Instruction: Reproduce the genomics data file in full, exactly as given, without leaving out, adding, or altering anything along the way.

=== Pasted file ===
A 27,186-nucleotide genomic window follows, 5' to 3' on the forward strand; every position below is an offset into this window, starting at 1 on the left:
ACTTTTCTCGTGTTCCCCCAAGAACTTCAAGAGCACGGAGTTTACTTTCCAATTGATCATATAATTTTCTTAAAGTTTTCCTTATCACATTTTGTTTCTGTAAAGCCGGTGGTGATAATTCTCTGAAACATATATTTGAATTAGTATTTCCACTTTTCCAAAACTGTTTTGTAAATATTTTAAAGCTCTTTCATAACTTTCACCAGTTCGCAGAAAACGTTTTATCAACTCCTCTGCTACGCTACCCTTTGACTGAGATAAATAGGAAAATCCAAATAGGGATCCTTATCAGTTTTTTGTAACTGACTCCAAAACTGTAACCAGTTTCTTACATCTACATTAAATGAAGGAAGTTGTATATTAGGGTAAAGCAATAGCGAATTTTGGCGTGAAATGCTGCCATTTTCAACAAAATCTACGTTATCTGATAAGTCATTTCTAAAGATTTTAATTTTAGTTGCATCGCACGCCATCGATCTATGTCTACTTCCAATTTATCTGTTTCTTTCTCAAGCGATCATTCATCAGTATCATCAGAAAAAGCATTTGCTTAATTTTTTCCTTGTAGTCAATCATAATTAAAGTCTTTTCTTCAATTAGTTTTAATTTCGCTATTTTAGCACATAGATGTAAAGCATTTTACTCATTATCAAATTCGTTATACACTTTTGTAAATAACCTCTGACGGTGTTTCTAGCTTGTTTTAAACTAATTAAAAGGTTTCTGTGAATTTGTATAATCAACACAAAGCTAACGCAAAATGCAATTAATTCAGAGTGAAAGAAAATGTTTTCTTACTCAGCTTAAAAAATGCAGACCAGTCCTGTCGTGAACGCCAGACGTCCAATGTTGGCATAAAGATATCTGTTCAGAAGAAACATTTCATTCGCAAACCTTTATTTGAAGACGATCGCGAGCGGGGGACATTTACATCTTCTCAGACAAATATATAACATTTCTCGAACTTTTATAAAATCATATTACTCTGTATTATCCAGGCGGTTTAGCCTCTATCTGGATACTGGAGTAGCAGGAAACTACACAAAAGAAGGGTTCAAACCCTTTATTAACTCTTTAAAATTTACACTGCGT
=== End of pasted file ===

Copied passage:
A 27,186-nucleotide genomic window follows, 5' to 3' on the forward strand; every position below is an offset into this window, starting at 1 on the left:
ACTTTTCTCGTGTTCCCCCAAGAACTTCAAGAGCACGGAGTTTACTTTCCAATTGATCATATAATTTTCTTAAAGTTTTCCTTATCACATTTTGTTTCTGTAAAGCCGGTGGTGATAATTCTCTGAAACATATATTTGAATTAGTATTTCCACTTTTCCAAAACTGTTTTGTAAATATTTTAAAGCTCTTTCATAACTTTCACCAGTTCGCAGAAAACGTTTTATCAACTCCTCTGCTACGCTACCCTTTGACTGAGATAAATAGGAAAATCCAAATAGGGATCCTTATCAGTTTTTTGTAACTGACTCCAAAACTGTAACCAGTTTCTTACATCTACATTAAATGAAGGAAGTTGTATATTAGGGTAAAGCAATAGCGAATTTTGGCGTGAAATGCTGCCATTTTCAACAAAATCTACGTTATCTGATAAGTCATTTCTAAAGATTTTAATTTTAGTTGCATCGCACGCCATCGATCTATGTCTACTTCCAATTTATCTGTTTCTTTCTCAAGCGATCATTCATCAGTATCATCAGAAAAAGCATTTGCTTAATTTTTTCCTTGTAGTCAATCATAATTAAAGTCTTTTCTTCAATTAGTTTTAATTTCGCTATTTTAGCACATAGATGTAAAGCATTTTACTCATTATCAAATTCGTTATACACTTTTGTAAATAACCTCTGACGGTGTTTCTAGCTTGTTTTAAACTAATTAAAAGGTTTCTGTGAATTTGTATAATCAACACAAAGCTAACGCAAAATGCAATTAATTCAGAGTGAAAGAAAATGTTTTCTTACTCAGCTTAAAAAATGCAGACCAGTCCTGTCGTGAACGCCAGACGTCCAATGTTGGCATAAAGATATCTGTTCAGAAGAAACATTTCATTCGCAAACCTTTATTTGAAGACGATCGCGAGCGGGGGACATTTACATCTTCTCAGACAAATATATAACATTTCTCGAACTTTTATAAAATCATATTACTCTGTATTATCCAGGCGGTTTAGCCTCTATCTGGATACTGGAGTAGCAGGAAACTACACAAAAGAAGGGTTCAAACCCTTTATTAACTCTTTAAAATTTACACTGCGT